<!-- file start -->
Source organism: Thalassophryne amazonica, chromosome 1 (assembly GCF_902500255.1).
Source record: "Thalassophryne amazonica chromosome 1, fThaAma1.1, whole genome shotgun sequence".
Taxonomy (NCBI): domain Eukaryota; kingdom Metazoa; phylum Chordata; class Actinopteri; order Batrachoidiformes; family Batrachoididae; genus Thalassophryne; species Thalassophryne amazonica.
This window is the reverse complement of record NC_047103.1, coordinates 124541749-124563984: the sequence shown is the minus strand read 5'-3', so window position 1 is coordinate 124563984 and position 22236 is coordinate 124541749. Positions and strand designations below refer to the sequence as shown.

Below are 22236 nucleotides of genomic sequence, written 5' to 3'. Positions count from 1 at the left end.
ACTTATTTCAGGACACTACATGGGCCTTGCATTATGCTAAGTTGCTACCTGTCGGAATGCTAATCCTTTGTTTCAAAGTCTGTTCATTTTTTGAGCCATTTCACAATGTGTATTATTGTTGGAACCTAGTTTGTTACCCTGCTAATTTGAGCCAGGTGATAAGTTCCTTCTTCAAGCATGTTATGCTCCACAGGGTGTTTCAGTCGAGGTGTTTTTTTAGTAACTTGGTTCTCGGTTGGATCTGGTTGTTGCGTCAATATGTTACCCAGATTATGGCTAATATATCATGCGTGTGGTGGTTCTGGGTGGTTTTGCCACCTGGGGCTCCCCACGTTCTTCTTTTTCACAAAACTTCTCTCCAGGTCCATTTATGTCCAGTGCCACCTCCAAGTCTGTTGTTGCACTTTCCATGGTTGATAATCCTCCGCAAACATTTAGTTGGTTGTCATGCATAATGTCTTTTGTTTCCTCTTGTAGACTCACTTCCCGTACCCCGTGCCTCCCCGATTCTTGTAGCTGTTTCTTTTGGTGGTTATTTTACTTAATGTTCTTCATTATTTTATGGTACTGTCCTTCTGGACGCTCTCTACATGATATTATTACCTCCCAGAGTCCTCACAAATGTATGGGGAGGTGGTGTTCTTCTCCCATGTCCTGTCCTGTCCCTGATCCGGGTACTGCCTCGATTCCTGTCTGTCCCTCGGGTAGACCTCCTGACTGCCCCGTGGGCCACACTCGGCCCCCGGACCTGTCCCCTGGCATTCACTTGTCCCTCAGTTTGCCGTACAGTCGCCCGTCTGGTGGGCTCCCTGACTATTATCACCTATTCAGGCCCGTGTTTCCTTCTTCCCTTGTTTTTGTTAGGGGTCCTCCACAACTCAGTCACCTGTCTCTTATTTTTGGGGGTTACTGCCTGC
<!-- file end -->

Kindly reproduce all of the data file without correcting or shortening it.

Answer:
Source organism: Thalassophryne amazonica, chromosome 1 (assembly GCF_902500255.1).
Source record: "Thalassophryne amazonica chromosome 1, fThaAma1.1, whole genome shotgun sequence".
Taxonomy (NCBI): domain Eukaryota; kingdom Metazoa; phylum Chordata; class Actinopteri; order Batrachoidiformes; family Batrachoididae; genus Thalassophryne; species Thalassophryne amazonica.
This window is the reverse complement of record NC_047103.1, coordinates 124541749-124563984: the sequence shown is the minus strand read 5'-3', so window position 1 is coordinate 124563984 and position 22236 is coordinate 124541749. Positions and strand designations below refer to the sequence as shown.

Below are 22236 nucleotides of genomic sequence, written 5' to 3'. Positions count from 1 at the left end.
ACTTATTTCAGGACACTACATGGGCCTTGCATTATGCTAAGTTGCTACCTGTCGGAATGCTAATCCTTTGTTTCAAAGTCTGTTCATTTTTTGAGCCATTTCACAATGTGTATTATTGTTGGAACCTAGTTTGTTACCCTGCTAATTTGAGCCAGGTGATAAGTTCCTTCTTCAAGCATGTTATGCTCCACAGGGTGTTTCAGTCGAGGTGTTTTTTTAGTAACTTGGTTCTCGGTTGGATCTGGTTGTTGCGTCAATATGTTACCCAGATTATGGCTAATATATCATGCGTGTGGTGGTTCTGGGTGGTTTTGCCACCTGGGGCTCCCCACGTTCTTCTTTTTCACAAAACTTCTCTCCAGGTCCATTTATGTCCAGTGCCACCTCCAAGTCTGTTGTTGCACTTTCCATGGTTGATAATCCTCCGCAAACATTTAGTTGGTTGTCATGCATAATGTCTTTTGTTTCCTCTTGTAGACTCACTTCCCGTACCCCGTGCCTCCCCGATTCTTGTAGCTGTTTCTTTTGGTGGTTATTTTACTTAATGTTCTTCATTATTTTATGGTACTGTCCTTCTGGACGCTCTCTACATGATATTATTACCTCCCAGAGTCCTCACAAATGTATGGGGAGGTGGTGTTCTTCTCCCATGTCCTGTCCTGTCCCTGATCCGGGTACTGCCTCGATTCCTGTCTGTCCCTCGGGTAGACCTCCTGACTGCCCCGTGGGCCACACTCGGCCCCCGGACCTGTCCCCTGGCATTCACTTGTCCCTCAGTTTGCCGTACAGTCGCCCGTCTGGTGGGCTCCCTGACTATTATCACCTATTCAGGCCCGTGTTTCCTTCTTCCCTTGTTTTTGTTAGGGGTCCTCCACAACTCAGTCACCTGTCTCTTATTTTTGGGGGTTACTGCCTGC